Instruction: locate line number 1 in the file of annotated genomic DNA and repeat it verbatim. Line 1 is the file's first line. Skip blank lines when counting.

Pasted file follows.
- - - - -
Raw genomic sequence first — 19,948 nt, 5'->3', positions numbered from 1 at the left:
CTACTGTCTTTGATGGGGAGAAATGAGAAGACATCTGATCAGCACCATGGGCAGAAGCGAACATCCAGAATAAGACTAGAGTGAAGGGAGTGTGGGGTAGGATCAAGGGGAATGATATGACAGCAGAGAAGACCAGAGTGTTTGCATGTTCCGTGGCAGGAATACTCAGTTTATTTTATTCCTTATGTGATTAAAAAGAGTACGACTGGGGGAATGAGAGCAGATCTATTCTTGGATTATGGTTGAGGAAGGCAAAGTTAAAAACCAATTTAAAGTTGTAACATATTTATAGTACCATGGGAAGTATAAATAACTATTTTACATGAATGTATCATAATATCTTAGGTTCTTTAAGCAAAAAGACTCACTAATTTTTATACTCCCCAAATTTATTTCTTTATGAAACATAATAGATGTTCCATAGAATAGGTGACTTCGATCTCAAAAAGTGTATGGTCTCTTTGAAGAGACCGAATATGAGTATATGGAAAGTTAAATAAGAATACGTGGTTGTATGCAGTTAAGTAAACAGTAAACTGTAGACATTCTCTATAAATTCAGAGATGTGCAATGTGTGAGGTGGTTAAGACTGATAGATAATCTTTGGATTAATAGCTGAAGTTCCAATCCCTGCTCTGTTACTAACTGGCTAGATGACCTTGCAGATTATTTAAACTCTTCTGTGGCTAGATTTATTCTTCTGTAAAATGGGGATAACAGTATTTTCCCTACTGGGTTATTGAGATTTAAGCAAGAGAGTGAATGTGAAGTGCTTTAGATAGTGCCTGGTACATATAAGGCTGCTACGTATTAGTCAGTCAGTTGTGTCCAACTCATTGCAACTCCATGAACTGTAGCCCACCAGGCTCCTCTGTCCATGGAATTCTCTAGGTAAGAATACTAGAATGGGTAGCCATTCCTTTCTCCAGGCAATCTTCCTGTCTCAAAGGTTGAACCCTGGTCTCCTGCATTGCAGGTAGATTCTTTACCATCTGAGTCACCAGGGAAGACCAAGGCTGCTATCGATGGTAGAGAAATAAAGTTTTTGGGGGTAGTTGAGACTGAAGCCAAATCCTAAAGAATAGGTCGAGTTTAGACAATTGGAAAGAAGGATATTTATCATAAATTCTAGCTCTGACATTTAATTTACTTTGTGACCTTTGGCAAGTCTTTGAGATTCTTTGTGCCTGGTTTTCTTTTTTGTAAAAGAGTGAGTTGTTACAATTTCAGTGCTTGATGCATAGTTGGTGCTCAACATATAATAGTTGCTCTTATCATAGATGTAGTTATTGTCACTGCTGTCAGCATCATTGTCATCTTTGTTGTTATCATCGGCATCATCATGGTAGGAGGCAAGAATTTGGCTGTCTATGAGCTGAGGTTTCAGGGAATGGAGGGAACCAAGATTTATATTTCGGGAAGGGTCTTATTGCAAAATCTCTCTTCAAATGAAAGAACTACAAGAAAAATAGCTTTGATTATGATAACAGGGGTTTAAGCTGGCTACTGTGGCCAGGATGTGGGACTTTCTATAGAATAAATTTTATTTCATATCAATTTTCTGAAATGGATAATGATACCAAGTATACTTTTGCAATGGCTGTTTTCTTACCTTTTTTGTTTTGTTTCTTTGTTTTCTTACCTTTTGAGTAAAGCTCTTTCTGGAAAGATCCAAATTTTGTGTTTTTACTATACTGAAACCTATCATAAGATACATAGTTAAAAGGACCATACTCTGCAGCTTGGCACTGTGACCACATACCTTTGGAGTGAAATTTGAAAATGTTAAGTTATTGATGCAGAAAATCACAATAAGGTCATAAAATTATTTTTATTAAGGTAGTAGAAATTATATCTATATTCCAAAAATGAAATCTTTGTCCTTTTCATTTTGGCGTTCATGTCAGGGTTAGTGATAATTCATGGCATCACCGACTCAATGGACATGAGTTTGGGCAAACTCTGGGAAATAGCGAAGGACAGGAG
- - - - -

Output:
Raw genomic sequence first — 19,948 nt, 5'->3', positions numbered from 1 at the left: